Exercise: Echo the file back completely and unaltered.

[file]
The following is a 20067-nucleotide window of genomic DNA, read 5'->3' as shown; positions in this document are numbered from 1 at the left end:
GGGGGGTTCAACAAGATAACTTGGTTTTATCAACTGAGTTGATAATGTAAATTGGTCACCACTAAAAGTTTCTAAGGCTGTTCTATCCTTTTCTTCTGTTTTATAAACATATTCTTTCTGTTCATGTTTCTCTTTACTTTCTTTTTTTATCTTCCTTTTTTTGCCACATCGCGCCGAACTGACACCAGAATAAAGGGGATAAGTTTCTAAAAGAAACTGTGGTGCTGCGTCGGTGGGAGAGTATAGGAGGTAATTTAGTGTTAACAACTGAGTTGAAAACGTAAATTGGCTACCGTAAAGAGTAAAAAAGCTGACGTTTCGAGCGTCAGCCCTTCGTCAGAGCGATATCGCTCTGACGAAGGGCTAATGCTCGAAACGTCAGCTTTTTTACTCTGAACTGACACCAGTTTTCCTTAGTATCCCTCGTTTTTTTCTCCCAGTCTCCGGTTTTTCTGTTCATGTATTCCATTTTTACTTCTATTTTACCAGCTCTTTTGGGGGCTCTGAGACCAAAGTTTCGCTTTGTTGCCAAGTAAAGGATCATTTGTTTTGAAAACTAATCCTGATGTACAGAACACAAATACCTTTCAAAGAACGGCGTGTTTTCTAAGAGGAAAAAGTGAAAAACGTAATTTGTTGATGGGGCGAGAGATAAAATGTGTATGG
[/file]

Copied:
The following is a 20067-nucleotide window of genomic DNA, read 5'->3' as shown; positions in this document are numbered from 1 at the left end:
GGGGGGTTCAACAAGATAACTTGGTTTTATCAACTGAGTTGATAATGTAAATTGGTCACCACTAAAAGTTTCTAAGGCTGTTCTATCCTTTTCTTCTGTTTTATAAACATATTCTTTCTGTTCATGTTTCTCTTTACTTTCTTTTTTTATCTTCCTTTTTTTGCCACATCGCGCCGAACTGACACCAGAATAAAGGGGATAAGTTTCTAAAAGAAACTGTGGTGCTGCGTCGGTGGGAGAGTATAGGAGGTAATTTAGTGTTAACAACTGAGTTGAAAACGTAAATTGGCTACCGTAAAGAGTAAAAAAGCTGACGTTTCGAGCGTCAGCCCTTCGTCAGAGCGATATCGCTCTGACGAAGGGCTAATGCTCGAAACGTCAGCTTTTTTACTCTGAACTGACACCAGTTTTCCTTAGTATCCCTCGTTTTTTTCTCCCAGTCTCCGGTTTTTCTGTTCATGTATTCCATTTTTACTTCTATTTTACCAGCTCTTTTGGGGGCTCTGAGACCAAAGTTTCGCTTTGTTGCCAAGTAAAGGATCATTTGTTTTGAAAACTAATCCTGATGTACAGAACACAAATACCTTTCAAAGAACGGCGTGTTTTCTAAGAGGAAAAAGTGAAAAACGTAATTTGTTGATGGGGCGAGAGATAAAATGTGTATGG